What Makes a Good Writing Tip?

Writers are often asked for their top writing tips. Their answers vary considerably because every writer works in a different way. Some are disciplined (‘write 1,000 words every morning’); some are laidback (‘write when you want’); some are meticulous (‘plan everything’); some are spontaneous (‘write, just write!’); some are eccentric (‘write only in pencil’).

For me, the most interesting are those which don’t just offer guidance. They provoke useful questions. One such list is from the author of ‘Slaughterhouse 5’, ‘Cat’s Cradle’, etc., Kurt Vonnegut, who suggests:

  1. Use the time of a total stranger in such a way that he or she will not feel the time was wasted.

  2. Give the reader at least one character he or she can root for.

  3. Every character should want something, even if it is only a glass of water.

  4. Every sentence must do one of two things – reveal character or advance the action.

  5. Start as close to the end as possible.

  6. Be a sadist. No matter how sweet and innocent your leading characters, make awful things happen to them – in order that the reader may see what they are made of.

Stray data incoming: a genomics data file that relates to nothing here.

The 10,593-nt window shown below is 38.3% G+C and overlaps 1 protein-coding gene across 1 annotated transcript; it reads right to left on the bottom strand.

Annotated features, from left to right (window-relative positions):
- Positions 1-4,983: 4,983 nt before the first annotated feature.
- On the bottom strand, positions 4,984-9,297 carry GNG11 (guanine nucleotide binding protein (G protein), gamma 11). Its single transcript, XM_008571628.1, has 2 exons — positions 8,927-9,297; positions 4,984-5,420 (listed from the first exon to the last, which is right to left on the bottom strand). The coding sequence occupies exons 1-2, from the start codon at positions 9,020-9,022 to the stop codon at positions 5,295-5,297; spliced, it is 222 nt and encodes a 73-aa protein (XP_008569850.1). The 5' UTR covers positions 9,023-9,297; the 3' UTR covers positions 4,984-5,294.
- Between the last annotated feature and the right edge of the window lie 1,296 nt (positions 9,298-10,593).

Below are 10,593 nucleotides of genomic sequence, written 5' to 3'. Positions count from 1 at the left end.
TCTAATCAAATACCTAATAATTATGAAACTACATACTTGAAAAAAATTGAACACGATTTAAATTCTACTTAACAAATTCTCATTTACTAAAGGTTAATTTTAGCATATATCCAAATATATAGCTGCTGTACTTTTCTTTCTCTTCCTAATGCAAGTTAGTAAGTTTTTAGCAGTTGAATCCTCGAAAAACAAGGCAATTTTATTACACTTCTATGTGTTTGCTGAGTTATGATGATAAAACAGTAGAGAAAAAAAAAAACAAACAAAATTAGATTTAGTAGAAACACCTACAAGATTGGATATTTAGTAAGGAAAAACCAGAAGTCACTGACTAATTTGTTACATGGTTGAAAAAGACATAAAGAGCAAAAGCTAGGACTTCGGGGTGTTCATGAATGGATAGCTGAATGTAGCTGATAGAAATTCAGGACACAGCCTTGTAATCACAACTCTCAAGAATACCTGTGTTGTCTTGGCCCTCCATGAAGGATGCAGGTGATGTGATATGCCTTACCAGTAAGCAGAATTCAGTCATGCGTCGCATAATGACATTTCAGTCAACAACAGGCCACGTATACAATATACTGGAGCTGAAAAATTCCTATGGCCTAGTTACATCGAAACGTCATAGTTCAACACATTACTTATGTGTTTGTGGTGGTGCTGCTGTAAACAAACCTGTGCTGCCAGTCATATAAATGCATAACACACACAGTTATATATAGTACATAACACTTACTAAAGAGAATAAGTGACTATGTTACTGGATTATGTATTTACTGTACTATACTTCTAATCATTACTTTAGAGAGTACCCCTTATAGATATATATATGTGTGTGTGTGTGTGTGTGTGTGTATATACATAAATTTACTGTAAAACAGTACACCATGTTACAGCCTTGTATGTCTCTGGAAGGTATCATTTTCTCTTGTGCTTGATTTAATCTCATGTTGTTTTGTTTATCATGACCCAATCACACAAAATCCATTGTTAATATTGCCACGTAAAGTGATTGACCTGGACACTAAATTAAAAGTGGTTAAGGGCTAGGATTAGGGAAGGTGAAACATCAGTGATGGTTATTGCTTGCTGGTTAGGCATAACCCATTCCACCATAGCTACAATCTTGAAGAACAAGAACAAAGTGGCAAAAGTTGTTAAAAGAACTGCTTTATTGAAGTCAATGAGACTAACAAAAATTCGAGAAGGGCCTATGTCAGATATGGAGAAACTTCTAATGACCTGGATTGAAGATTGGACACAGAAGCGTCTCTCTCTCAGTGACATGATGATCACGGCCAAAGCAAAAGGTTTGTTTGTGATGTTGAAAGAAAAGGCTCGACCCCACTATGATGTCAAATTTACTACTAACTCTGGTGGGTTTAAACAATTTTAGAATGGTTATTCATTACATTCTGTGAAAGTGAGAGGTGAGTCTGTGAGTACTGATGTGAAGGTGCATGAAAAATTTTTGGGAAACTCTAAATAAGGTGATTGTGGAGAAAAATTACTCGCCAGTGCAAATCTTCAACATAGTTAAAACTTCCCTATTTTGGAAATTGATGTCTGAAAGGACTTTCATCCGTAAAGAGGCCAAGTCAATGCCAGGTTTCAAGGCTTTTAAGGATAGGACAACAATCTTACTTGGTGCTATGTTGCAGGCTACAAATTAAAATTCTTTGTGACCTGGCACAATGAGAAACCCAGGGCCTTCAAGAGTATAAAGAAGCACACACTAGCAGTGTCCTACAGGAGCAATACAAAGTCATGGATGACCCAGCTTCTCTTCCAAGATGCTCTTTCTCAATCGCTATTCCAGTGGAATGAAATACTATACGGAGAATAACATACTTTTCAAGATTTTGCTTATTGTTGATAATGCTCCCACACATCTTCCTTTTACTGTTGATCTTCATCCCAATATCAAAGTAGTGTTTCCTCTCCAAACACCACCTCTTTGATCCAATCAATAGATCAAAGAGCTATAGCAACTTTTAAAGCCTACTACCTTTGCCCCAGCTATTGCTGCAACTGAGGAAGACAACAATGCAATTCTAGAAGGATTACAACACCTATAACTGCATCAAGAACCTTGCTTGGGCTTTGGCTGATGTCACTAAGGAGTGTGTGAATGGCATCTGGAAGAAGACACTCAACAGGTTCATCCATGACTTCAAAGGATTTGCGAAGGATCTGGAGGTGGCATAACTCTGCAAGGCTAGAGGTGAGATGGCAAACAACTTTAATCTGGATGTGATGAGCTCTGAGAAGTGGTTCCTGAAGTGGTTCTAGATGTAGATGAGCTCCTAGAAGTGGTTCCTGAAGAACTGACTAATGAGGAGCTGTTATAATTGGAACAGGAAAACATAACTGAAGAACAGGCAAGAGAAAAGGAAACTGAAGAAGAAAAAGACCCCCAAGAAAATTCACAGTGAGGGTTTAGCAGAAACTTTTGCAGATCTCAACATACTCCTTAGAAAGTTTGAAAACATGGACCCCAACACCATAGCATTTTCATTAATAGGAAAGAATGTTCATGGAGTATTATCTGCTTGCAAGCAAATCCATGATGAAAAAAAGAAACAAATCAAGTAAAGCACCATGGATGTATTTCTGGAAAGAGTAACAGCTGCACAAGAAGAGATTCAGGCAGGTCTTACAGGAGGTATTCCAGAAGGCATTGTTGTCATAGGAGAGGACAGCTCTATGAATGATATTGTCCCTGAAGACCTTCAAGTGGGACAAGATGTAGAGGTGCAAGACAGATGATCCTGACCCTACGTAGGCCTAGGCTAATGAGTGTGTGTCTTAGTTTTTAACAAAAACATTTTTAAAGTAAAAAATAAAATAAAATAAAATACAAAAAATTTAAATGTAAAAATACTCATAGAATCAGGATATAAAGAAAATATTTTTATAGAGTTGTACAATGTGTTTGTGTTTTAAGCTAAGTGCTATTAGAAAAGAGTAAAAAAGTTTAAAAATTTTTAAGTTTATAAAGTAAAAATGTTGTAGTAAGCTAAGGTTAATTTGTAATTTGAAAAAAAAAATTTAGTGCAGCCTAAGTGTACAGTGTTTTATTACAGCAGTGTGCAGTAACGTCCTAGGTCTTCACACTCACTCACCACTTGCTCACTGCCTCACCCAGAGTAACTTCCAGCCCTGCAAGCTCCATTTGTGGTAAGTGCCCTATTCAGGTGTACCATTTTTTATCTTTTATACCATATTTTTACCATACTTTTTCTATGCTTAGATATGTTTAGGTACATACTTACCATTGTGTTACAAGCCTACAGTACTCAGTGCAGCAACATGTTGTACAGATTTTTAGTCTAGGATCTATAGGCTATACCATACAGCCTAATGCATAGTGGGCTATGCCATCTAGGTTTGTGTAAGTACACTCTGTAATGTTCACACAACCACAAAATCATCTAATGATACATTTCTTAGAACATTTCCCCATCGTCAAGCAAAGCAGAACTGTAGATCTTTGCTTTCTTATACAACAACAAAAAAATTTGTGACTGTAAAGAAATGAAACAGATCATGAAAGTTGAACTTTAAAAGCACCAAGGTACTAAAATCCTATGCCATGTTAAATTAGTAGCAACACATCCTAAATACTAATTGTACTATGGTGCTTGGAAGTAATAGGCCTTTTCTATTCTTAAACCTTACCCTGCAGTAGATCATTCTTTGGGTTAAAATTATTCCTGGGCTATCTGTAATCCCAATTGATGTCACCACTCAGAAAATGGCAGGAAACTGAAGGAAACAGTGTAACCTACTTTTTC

7. Write to please just one person. If you open a window and make love to the world, so to speak, your story will get pneumonia.

  8. Give your readers as much information as possible as soon as possible. To heck with suspense. Readers should have such complete understanding of what is going on, where and why, that they could finish the story themselves, should cockroaches eat the last few pages.

Much of what Vonnegut says is good sense: he reminds us that good stories need to engage readers (1, 2 & 7); to have conflict and drama (3 & 6); to use language effectively and efficiently (4).

On the other hand, I’m not sure that 5 is always true, and I almost completely disagree with 8.

Even these two, though, raise useful questions. Where do I start this story and where is the beginning of the end? How much does the reader need to know and when do they need to know it?

Even if you disagree with Vonnegut’s own answers, in other words, he identifies some of the most important questions that writers of all kinds need to address.


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